Another example is the electronic control unit (ECU) engineered with tightly coupled software and hardware. In the past, the ECU was designed for a dedicated purpose, thus making it hard to implement complex functions across multiple ECUs. In addition, it makes over-the-air software upgrade very difficult if not impossible. On top of that, the increasing intelligence in a car combined with many more sensors requires increased network bandwidth and computer power.

The evolving EE architecture will address these issues. It will be a scalable and centralized architecture for software development to enable an SDV with an over-the-air upgrade. It will also simplify wiring and connectivity to reduce costs and ease hardware upgrades.

The traditional automotive architecture is distributed with many ECUs designed for dedicated purpose. The new EE architecture will create separate domains for ADAS, vehicle infotainment, powertrain, etc. Each domain will contain powerful CPUs to deal with the many features in the domain. This will eventually lead to a zonal architecture, where a few supercomputers will direct many tasks and diverse functionalities.

The Role of RISC-V in Automotive Industry Innovation

What are the advantages of RISC-V in the automobile industry for silicon vendors, Tier-1 suppliers, and OEMs? For one, RISC-V offers high-performance efficiency. Another is that it enables a state-of-the-art, clean-slate design with low latency and a modular ISA. Such flexibility allows for compact states in the CPU ISA, fostering innovation in domain-specific functionality. Customization options abound, enabling extensible and flexible design.

RISC-V delivers outstanding price, performance, area (PPA) and its architecture scales seamlessly from MCU to data-center applications. In addition, RISC-V offers a flexible business model. And the RISC-V ISA prioritizes security, encompassing features like memory protection, hardware-enforced isolation like trusted execution environment (TEE), virtualization, and even crypto instructions.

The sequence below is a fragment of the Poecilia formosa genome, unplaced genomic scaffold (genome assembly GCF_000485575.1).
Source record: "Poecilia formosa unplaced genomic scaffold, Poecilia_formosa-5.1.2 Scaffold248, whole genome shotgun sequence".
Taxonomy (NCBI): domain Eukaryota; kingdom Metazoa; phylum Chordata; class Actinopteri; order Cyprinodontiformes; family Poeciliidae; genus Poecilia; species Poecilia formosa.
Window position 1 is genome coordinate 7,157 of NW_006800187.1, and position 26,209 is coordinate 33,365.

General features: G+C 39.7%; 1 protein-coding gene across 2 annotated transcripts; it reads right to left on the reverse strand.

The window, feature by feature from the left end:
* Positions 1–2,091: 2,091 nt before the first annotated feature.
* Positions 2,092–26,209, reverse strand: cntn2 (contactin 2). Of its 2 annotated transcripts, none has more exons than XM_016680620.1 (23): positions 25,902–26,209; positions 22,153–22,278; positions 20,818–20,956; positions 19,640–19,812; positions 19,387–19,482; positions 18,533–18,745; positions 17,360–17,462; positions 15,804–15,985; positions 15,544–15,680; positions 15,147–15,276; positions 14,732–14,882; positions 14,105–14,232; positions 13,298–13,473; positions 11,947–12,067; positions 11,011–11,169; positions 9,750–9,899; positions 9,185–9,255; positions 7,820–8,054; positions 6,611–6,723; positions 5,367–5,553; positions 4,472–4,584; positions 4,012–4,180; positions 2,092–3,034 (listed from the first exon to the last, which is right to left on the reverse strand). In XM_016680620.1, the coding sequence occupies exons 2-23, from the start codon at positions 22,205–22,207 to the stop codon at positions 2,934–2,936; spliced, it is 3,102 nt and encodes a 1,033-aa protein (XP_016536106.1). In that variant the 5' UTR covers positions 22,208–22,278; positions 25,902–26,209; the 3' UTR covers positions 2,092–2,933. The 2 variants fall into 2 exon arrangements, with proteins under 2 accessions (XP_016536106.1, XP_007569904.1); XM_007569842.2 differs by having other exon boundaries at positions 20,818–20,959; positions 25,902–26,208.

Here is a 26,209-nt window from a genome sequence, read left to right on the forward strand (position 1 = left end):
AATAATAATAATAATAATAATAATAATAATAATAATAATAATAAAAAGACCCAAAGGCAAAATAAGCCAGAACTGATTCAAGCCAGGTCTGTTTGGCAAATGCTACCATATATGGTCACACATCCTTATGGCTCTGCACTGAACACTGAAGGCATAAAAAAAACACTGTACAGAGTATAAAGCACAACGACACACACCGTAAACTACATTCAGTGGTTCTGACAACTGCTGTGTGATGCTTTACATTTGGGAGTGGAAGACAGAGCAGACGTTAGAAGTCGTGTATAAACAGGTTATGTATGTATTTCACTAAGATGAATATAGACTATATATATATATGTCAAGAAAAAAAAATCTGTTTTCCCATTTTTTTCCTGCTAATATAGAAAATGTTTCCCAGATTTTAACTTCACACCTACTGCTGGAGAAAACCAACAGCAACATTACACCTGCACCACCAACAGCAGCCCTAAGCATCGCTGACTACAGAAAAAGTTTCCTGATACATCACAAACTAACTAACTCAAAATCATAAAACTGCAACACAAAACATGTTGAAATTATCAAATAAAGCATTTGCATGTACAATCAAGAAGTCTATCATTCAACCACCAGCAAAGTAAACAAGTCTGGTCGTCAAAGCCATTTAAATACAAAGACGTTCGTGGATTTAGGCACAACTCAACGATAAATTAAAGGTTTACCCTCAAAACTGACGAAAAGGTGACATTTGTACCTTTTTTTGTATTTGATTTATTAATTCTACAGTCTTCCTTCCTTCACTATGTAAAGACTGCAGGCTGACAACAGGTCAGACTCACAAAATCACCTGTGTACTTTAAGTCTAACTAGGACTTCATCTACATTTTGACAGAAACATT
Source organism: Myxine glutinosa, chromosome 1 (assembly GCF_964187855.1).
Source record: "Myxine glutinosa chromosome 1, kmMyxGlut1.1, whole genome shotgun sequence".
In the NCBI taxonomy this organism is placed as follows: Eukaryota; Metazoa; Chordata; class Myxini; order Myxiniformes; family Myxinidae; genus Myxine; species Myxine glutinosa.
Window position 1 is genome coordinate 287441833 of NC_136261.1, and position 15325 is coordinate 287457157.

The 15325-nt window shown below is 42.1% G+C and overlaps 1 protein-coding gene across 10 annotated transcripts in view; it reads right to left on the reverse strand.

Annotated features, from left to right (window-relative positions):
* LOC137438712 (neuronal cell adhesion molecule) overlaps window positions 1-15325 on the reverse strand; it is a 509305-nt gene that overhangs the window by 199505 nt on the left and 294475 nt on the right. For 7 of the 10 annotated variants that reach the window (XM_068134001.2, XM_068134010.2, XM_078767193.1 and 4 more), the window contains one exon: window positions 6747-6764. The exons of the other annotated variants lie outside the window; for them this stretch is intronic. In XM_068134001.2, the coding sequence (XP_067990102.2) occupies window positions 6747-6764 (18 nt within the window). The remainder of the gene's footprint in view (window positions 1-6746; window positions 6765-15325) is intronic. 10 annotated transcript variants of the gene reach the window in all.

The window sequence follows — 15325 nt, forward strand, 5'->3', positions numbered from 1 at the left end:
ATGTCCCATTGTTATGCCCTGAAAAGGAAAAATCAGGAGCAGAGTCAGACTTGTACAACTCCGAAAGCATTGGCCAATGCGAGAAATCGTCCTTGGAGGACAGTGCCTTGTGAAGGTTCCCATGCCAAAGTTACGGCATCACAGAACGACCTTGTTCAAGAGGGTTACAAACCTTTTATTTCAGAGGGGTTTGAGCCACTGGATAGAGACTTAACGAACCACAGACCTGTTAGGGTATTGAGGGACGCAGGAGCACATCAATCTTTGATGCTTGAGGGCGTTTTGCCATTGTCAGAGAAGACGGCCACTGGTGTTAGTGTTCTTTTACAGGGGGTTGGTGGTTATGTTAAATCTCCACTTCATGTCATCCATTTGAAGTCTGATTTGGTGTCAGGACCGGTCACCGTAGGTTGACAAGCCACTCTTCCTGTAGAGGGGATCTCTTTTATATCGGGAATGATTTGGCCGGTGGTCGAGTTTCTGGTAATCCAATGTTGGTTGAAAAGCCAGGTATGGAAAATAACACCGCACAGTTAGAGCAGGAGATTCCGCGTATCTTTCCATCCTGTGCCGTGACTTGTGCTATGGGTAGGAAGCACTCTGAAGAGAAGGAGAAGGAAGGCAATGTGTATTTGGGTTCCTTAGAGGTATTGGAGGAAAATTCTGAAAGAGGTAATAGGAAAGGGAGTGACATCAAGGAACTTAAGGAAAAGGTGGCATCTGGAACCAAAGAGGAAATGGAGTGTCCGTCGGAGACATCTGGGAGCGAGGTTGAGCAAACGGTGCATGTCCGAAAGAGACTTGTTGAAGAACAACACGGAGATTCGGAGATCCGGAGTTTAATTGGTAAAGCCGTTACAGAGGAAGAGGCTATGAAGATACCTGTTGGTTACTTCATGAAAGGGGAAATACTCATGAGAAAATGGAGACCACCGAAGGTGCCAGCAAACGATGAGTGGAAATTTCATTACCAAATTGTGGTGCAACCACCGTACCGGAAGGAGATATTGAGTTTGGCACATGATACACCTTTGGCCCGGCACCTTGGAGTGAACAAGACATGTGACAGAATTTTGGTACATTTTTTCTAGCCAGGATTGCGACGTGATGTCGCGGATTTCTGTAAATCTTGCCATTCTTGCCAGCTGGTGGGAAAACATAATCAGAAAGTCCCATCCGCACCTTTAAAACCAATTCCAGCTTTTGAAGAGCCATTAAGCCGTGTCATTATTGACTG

For OEMs and Tier-1s, RISC-V provides multi-sourcing and supply-chain security, presenting a second CPU ISA option. RISC-V is an open ISA, meaning it offers a rich ecosystem with abundant independent resources for leverage. This facilitates vertical integration within the value chain, enabling differentiation and creation of competitive solutions through the expansion of RISC-V offerings. Moreover, the RISC-V ISA complies with functional-safety and security standards.

RISC-V Ramps Up Across the Industry

RISC-V has already demonstrated its efficacy and widespread adoption, extending from edge to data-center applications and increasingly penetrating automotive electronics. According to The SHD Group RISC-V Market Report, RISC-V is expected to experience a 146.2% CAGR from 2018 to 2025.

The momentum behind RISC-V growth is being driven by industry leaders such as Bosch, Infineon, Nordic Semiconductor, NXP, and Qualcomm, which are spearheading the semiconductor industry's adoption of RISC-V. Renesas has also embraced RISC-V in the automotive market. Additionally, companies like EPI, Mobileye, and others have integrated RISC-V into their computing processors.

Rambus turned to RISC-V for its root-of-trust security solution. Kneron implemented RISC-V for its automotive AI solution, while ILITEK adopted Andes’ functional-safety RISC-V for its Touch and Display Driver Integration (TDDI) solutions.

Numerous individual software vendors, including Green Hills and IAR, offer RISC-V functional-safety compilers. Imperas provides virtual-platform acceleration models, overseeing secure monitoring for the physical and execution environments. Furthermore, tools from companies such as LDRA, Parasoft, and Solid Sands offer solutions to verify functional-safety software for RISC-V.

Read more articles in the TechXchange: RISC-V: The Instruction-Set Alternative.